Shiro also defeated Kotaro Enchi (identified as Entaro Kochi in other sources) in a third and last police tournament against Yōshin-ryū in 1888, making it one of Kōdōkan's 13 wins and two draws out of 15 matches.[4][2] Following this victory, the Governor of Chiba Prefecture Mamoru Funakoshi personally travelled to the Kōdōkan dojo to attend a lecture in judo methods accompanied by the leading men of the Totsuka Yōshin-ryū, among them Hidemi Totsuka and Teisuke Nishimura.[9] After seeing Saigō perform a demonstration of randori, Totsuka increased his praises, stating "the 'genius' word might have been created for someone like Shiro Saigō."[10]

Saigō also fought against Shusaburo Sano, a Totsuka jujutsuka who was supposedly strong enough to bend iron rods with his arms and shatter thick boards with his fists.[4] Sano outweighed Shiro by 30kg and had trained specifically to counter his yama arashi technique. Indeed, he countered it, throwing Saigō down and pinning him with his weigh, but the judoka escaped and applied an armlock, making the jujutsuka surrender.[4]

In 1890, Saigō was forced to leave the Kōdōkan due to his involvement in a street brawl. According to sources, a drunken Shiro challenged a sumotori named Araumi, knocking him out with a throw, which caused a brawl between Shiro's entourage of judoka and Araumi's sumo stable.[4] According to one version, he would have actually killed the sumo by striking him with an atemi blow in the chest.[2] In any way, Saigo continued with the brawl and attacked many policemen who attempted to break it up, injurying them and even throwing some of them into a nearby river, which got him in jail until Kano could get him out.[2] He retired to Nagasaki, devoting the rest of his life to kyūdō.[11] As a sign of pardon, however, Kano conceded him the 6th dan after his death.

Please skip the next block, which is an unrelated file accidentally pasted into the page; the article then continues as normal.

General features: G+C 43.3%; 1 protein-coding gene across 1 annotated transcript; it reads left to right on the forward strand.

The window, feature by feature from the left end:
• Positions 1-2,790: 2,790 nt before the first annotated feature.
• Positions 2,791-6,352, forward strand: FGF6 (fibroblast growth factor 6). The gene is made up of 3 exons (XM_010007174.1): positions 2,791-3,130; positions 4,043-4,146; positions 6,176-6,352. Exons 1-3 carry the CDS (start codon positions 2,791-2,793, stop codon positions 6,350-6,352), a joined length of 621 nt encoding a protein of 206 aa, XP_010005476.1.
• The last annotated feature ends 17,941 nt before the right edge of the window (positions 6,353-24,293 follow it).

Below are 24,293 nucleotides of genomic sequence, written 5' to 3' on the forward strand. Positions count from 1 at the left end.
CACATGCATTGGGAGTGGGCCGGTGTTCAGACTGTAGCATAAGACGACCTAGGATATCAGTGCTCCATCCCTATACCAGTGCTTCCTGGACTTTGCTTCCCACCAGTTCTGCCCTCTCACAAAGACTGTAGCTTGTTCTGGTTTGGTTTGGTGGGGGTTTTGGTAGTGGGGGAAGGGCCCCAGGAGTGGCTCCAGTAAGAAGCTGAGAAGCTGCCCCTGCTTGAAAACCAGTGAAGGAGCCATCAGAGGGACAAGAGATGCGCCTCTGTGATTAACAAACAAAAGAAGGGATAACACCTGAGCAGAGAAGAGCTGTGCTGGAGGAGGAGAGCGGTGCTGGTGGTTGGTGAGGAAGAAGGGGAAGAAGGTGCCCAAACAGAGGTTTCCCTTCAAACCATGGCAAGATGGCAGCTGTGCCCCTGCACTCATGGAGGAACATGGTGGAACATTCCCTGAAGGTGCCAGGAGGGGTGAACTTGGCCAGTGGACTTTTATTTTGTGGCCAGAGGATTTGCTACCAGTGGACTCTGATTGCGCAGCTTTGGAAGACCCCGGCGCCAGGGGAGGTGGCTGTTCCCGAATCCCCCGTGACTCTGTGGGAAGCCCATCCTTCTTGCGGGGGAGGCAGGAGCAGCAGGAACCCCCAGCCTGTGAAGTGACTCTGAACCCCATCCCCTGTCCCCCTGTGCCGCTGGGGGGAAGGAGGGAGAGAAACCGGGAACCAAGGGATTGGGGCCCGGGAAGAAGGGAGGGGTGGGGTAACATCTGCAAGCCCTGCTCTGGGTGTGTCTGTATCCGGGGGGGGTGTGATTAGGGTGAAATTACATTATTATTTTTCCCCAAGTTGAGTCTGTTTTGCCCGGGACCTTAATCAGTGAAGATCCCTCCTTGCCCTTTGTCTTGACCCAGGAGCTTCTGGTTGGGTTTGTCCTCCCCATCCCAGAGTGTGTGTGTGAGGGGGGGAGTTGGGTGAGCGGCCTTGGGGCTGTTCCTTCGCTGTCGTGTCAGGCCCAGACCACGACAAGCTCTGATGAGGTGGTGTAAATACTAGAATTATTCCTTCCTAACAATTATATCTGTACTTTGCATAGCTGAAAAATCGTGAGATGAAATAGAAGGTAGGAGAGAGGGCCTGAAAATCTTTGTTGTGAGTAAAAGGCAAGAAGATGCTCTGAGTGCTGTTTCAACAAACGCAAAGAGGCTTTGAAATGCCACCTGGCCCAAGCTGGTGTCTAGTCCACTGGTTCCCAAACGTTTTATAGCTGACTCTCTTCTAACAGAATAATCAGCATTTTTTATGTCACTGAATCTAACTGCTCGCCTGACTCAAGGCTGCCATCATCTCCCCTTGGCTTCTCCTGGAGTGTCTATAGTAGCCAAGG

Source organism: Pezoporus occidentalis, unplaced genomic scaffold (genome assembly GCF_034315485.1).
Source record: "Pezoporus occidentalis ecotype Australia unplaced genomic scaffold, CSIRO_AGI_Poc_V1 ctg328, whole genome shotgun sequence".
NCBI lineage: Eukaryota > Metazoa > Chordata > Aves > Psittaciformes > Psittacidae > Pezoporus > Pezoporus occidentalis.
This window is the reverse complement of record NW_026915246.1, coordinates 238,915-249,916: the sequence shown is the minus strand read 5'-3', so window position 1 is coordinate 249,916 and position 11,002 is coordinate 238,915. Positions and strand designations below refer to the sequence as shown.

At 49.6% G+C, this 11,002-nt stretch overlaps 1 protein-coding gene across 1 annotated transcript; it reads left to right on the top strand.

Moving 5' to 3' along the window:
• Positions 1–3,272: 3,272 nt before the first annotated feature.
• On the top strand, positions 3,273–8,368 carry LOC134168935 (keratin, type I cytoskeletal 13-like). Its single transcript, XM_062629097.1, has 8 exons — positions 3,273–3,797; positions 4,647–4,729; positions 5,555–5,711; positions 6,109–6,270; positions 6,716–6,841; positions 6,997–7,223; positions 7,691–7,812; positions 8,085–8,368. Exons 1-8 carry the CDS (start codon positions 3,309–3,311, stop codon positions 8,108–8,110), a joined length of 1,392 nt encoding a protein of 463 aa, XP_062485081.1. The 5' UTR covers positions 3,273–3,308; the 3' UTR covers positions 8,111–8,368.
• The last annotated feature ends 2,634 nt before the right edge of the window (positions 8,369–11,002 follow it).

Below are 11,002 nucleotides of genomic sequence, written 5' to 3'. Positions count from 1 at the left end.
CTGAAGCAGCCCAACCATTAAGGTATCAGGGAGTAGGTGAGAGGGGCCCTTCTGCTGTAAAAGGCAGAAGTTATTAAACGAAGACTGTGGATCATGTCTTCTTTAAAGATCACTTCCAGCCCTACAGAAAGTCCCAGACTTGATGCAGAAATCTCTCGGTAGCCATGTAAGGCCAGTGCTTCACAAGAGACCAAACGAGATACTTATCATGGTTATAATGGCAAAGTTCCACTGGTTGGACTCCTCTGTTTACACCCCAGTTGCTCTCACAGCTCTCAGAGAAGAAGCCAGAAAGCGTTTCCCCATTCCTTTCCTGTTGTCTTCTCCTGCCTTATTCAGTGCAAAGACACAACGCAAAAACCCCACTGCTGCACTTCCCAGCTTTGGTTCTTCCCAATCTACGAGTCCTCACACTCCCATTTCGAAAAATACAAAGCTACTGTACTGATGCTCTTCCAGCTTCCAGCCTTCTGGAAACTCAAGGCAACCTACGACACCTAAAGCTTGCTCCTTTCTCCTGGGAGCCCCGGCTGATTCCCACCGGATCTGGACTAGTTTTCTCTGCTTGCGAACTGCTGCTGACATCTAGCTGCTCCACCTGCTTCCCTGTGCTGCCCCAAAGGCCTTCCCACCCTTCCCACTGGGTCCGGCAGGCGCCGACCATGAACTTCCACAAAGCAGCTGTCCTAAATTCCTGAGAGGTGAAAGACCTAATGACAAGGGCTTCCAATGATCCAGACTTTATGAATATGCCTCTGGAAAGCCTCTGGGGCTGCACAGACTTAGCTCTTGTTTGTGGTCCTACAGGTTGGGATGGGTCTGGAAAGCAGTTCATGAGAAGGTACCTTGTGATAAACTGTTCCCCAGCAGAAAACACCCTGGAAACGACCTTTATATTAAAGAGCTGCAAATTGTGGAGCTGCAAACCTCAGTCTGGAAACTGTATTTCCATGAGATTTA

The main character in Akira Kurosawa's 1943 directorial debut, Sugata Sanshirō, was based on Shiro Saigo, the film being based on the novel of the same name written by Tsunejiro Tomita's son, Tsuneo.

Four Guardians of the Kōdōkan[edit]

For more details on Four Guardians of the Kōdōkan, see Kōdōkan Shitennō.

When Jigoro Kano began to develop Judo from Jujutsu, his efforts met with opposition from Jujutsu practitioners. However, Kano drew a loyal following that included exceptional fighters. Hence the term "Four Guardians of the Kōdōkan" came into existence referring to Shiro Saigo along with Yamashita Yoshiaki, Yokoyama Sakujiro, and Tsunejiro Tomita.[12]

References[edit]

  1. ^ Linhart and Fruhstuck (1998) p85
  2. ^ a b c d e f g John S. Nash (2012-12-08). "The Forgotten Golden Age of MMA – Part II: The Rise of Judo & the Dawn of a New Age". Cage Side Seats. Retrieved 2016-04-28. 
  3. ^ Kano (2008) p20
  4. ^ a b c d e f g h John Stevens, The Way of Judo: A Portrait of Jigoro Kano and his Students, Shambala, 2013
  5. ^ Kano (2008) p42
  6. ^ a b Georges Charles, Dojo Yaburi : les Casseurs de Dojo
  7. ^ Takahashi (2005) p ix
  8. ^ a b "Judo - Pages of History Part 1" (PDF). Vladimir Gristchenkov. Retrieved January 7, 2012. 
  9. ^ Brian N. Watson, Judo Memoirs of Jigoro Kano
  10. ^ Jigoro Kano, Kokushi
  11. ^ Stevens and Shirata (1983) p5; Ohlenkamp, Neil, "The story of Shiro Saigo", Judoinfo, retrieved March 15, 2010 
  12. ^ Takahashi (2005) p ix

Bibliography[edit]

  • Kano, Jigoro (2008), Watson, Brian N., ed., Judo Memoirs of Jigoro Kano, Victoria, BC: Trafford Publishing 
  • Linhart, Sepp; Fruhstuck, Sabine (June 1998). The Culture of Japan As Seen Through Its Leisure. State University of New York Press. p. 85. ISBN 0-7914-3791-4. 
  • Stevens, John; Shirata, Rinjiro (1983), Aikido, the way of harmony, Boulder, Colorado: Shambhala Publications, Inc. 
  • Takahashi, Masao (2005), Mastering Judo, Champaign, Illinois: Human Kinetics 

External links[edit]